Private Military and Security Companies and Gendered Human Rights Challenges: Oversight or Blatant Disregard?

Publikation: Bidrag til tidsskriftTidsskriftartikelForskningfagfællebedømt

It is well documented that the private military and security industry has the capacity to do great gendered harms to both those it employs and those it encounters. Significantly, it is also a sector where a variety of significant approaches, instruments, and mechanisms have emerged beyond the UN Guiding Principles on Business and Human Rights (UNGPs) to promote respect for human rights. These regulatory frameworks address gender and sexual and gender-based violence (SGBV) and explicitly expect, or require, PMSCs to include gender considerations in their practices. Through an examination of publicly available documents and policies required by the International Code of Conduct for Private Security Providers (ICoC) for private military and security companies (PMSCs) certified as complying with the code, this piece evaluates to what extent PMSCs do in fact integrate gender considerations into their human rights policies and grievance procedures. Our study of certified PMSCs demonstrates that despite the increased attention around the potential for negative gender impacts, this has not led companies to develop gender-responsive policies and procedures or to include gender considerations in their practices beyond mere references. It can be said therefore, that gender is not addressed in any meaningful way by PMSCs. More specifically, we conclude that PMSCs have not yet shown the required holistic understanding of gendered impacts and barriers that is required to respect human rights, and that further efforts are needed in the sector to ensure that gender and SGBV are properly accounted for in the sector’s practices.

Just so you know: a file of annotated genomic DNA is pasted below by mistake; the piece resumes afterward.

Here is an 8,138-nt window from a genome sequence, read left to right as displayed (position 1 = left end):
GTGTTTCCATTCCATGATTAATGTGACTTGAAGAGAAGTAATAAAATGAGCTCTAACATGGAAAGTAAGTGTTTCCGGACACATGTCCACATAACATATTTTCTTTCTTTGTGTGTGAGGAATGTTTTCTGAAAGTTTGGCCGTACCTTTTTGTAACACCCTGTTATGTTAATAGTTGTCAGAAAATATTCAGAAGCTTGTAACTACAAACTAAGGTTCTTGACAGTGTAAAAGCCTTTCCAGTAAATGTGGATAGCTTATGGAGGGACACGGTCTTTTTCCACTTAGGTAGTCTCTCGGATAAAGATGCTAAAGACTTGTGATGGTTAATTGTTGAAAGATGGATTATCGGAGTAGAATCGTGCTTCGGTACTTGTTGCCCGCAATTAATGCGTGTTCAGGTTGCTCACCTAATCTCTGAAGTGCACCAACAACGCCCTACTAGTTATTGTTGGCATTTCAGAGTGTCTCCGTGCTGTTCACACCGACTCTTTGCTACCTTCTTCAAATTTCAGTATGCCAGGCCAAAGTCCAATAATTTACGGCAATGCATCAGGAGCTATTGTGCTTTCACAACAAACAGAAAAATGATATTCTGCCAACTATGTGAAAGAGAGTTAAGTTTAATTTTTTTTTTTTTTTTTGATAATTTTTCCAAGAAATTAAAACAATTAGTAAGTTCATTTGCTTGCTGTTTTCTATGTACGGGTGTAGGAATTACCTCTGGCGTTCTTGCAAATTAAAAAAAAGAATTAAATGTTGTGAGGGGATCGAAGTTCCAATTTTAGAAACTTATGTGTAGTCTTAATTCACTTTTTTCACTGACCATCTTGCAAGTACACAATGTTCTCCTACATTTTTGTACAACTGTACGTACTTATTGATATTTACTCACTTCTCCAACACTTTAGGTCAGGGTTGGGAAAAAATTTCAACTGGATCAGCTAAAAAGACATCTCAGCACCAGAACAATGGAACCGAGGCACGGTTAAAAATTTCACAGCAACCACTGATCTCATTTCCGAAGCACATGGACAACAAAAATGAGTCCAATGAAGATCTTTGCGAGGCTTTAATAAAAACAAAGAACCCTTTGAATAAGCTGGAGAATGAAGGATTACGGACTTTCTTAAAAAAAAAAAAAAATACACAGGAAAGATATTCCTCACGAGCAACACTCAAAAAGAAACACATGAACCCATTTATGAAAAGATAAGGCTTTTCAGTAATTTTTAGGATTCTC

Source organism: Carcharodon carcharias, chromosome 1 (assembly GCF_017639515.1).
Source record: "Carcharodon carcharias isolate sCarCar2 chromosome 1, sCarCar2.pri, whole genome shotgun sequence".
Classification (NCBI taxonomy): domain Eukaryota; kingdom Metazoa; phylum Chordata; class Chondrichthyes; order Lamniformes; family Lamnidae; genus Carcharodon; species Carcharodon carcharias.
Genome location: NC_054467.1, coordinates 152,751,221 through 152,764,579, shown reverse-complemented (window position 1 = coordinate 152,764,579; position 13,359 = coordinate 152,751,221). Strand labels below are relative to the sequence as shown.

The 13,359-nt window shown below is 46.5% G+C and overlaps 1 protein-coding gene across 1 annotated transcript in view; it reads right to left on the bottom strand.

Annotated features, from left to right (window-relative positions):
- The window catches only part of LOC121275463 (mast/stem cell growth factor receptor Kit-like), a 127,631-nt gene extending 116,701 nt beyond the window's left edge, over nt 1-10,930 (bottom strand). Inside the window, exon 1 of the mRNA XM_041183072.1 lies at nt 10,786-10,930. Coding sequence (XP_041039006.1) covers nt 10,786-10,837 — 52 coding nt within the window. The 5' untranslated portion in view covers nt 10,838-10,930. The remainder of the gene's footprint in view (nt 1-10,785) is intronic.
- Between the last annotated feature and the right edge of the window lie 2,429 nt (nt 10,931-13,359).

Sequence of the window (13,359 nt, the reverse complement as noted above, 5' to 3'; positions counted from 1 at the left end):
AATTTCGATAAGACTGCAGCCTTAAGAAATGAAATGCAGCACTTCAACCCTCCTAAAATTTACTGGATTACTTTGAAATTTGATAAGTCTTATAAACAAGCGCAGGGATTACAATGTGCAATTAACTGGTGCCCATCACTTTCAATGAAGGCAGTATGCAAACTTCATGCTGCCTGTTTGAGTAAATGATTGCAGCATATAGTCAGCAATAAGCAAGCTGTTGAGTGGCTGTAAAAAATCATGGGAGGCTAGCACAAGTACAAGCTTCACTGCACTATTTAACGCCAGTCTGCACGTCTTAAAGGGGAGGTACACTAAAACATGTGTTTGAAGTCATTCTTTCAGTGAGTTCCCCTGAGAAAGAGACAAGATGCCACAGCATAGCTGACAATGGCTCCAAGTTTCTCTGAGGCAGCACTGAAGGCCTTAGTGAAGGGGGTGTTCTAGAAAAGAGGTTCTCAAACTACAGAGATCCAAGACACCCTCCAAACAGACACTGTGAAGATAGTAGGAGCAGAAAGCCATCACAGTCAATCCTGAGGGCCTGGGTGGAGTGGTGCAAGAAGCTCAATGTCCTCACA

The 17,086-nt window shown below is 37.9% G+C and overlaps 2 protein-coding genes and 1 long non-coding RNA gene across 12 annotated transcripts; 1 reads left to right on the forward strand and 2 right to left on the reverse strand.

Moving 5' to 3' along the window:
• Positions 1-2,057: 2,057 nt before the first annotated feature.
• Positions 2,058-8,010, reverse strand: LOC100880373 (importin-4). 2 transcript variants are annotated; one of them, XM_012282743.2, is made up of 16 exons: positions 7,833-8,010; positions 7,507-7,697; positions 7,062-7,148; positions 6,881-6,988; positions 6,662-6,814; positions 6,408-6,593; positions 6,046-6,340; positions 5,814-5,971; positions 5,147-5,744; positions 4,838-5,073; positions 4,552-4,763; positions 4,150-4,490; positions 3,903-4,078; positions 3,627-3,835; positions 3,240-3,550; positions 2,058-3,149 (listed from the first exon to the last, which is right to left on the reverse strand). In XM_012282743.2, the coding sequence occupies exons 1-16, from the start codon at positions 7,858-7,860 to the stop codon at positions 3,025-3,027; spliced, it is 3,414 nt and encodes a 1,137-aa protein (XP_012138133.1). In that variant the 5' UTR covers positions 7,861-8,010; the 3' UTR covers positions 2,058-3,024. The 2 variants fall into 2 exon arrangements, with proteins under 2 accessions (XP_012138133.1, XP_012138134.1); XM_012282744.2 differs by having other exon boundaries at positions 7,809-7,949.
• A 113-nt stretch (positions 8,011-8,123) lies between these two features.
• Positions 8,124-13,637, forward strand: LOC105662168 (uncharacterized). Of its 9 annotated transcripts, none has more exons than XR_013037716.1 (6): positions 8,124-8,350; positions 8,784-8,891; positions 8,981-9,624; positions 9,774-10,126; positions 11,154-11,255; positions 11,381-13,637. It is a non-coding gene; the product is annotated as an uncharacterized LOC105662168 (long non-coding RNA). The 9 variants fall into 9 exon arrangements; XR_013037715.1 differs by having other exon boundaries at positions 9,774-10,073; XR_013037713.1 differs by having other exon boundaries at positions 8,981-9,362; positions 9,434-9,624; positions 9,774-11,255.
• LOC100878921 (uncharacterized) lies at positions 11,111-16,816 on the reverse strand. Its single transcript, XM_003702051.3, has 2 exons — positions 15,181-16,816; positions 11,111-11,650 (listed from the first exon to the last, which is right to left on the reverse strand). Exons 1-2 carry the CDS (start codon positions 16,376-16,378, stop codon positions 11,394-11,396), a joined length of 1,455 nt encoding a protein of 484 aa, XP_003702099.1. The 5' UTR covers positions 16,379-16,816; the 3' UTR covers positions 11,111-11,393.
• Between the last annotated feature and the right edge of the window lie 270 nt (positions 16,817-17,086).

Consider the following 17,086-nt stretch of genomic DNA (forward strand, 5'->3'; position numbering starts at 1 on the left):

TidsskriftBusiness and Human Rights Journal
Udgave nummer1
Sider (fra-til)181-187
Antal sider7
StatusUdgivet - 2022

ID: 291018521